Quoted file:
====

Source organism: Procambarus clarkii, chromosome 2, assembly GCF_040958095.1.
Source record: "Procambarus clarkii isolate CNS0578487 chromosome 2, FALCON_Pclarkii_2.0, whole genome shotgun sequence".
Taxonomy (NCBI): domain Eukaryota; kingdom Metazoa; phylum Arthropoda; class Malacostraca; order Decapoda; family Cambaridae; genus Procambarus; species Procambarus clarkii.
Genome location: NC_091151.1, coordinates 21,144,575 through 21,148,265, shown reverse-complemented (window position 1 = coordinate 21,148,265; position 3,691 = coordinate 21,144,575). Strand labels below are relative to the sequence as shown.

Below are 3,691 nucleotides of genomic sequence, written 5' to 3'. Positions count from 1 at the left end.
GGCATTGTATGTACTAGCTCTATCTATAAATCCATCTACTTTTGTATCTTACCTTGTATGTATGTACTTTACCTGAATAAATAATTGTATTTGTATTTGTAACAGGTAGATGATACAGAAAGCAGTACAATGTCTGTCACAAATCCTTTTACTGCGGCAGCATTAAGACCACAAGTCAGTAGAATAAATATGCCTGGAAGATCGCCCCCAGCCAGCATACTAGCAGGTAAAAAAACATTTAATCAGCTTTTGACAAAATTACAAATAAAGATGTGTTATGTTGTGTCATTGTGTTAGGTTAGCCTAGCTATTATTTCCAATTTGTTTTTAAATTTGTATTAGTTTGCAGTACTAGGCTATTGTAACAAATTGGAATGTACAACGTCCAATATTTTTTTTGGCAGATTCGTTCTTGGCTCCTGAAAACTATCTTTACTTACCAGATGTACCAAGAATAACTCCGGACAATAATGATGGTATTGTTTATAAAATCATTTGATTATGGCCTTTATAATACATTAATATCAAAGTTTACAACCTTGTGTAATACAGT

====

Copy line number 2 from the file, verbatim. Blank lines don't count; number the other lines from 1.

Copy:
Source record: "Procambarus clarkii isolate CNS0578487 chromosome 2, FALCON_Pclarkii_2.0, whole genome shotgun sequence".